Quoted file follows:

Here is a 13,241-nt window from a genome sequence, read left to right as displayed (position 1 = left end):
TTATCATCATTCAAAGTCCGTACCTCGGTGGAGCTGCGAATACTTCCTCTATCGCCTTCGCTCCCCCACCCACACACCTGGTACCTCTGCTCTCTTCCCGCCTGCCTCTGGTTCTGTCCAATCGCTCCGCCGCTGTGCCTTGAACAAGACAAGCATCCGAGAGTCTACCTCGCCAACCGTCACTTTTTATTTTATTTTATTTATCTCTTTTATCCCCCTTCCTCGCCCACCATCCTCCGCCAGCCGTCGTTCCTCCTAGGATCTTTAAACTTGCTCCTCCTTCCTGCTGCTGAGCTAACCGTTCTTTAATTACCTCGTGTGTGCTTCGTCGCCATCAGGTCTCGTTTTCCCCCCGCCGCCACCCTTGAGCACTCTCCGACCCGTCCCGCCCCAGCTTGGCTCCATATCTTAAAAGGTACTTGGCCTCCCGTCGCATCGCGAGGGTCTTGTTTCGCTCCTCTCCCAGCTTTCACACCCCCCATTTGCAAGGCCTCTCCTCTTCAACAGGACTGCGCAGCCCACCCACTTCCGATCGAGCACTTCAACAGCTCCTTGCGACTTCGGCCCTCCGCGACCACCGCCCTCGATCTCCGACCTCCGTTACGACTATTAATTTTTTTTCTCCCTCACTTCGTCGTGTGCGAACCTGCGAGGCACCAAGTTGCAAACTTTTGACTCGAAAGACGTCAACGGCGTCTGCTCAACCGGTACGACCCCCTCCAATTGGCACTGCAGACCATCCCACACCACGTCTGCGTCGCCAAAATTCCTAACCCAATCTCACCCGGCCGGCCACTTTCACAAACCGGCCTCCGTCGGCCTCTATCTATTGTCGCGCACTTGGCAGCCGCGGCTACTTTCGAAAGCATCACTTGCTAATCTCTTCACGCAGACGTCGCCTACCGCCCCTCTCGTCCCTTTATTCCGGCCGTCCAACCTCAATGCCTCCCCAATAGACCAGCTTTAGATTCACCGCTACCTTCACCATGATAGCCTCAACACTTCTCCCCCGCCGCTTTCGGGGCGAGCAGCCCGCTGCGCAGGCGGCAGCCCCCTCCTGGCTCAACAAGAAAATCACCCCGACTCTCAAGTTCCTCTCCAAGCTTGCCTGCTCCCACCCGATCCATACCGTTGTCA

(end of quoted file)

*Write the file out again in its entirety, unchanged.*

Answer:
Here is a 13,241-nt window from a genome sequence, read left to right as displayed (position 1 = left end):
TTATCATCATTCAAAGTCCGTACCTCGGTGGAGCTGCGAATACTTCCTCTATCGCCTTCGCTCCCCCACCCACACACCTGGTACCTCTGCTCTCTTCCCGCCTGCCTCTGGTTCTGTCCAATCGCTCCGCCGCTGTGCCTTGAACAAGACAAGCATCCGAGAGTCTACCTCGCCAACCGTCACTTTTTATTTTATTTTATTTATCTCTTTTATCCCCCTTCCTCGCCCACCATCCTCCGCCAGCCGTCGTTCCTCCTAGGATCTTTAAACTTGCTCCTCCTTCCTGCTGCTGAGCTAACCGTTCTTTAATTACCTCGTGTGTGCTTCGTCGCCATCAGGTCTCGTTTTCCCCCCGCCGCCACCCTTGAGCACTCTCCGACCCGTCCCGCCCCAGCTTGGCTCCATATCTTAAAAGGTACTTGGCCTCCCGTCGCATCGCGAGGGTCTTGTTTCGCTCCTCTCCCAGCTTTCACACCCCCCATTTGCAAGGCCTCTCCTCTTCAACAGGACTGCGCAGCCCACCCACTTCCGATCGAGCACTTCAACAGCTCCTTGCGACTTCGGCCCTCCGCGACCACCGCCCTCGATCTCCGACCTCCGTTACGACTATTAATTTTTTTTCTCCCTCACTTCGTCGTGTGCGAACCTGCGAGGCACCAAGTTGCAAACTTTTGACTCGAAAGACGTCAACGGCGTCTGCTCAACCGGTACGACCCCCTCCAATTGGCACTGCAGACCATCCCACACCACGTCTGCGTCGCCAAAATTCCTAACCCAATCTCACCCGGCCGGCCACTTTCACAAACCGGCCTCCGTCGGCCTCTATCTATTGTCGCGCACTTGGCAGCCGCGGCTACTTTCGAAAGCATCACTTGCTAATCTCTTCACGCAGACGTCGCCTACCGCCCCTCTCGTCCCTTTATTCCGGCCGTCCAACCTCAATGCCTCCCCAATAGACCAGCTTTAGATTCACCGCTACCTTCACCATGATAGCCTCAACACTTCTCCCCCGCCGCTTTCGGGGCGAGCAGCCCGCTGCGCAGGCGGCAGCCCCCTCCTGGCTCAACAAGAAAATCACCCCGACTCTCAAGTTCCTCTCCAAGCTTGCCTGCTCCCACCCGATCCATACCGTTGTCA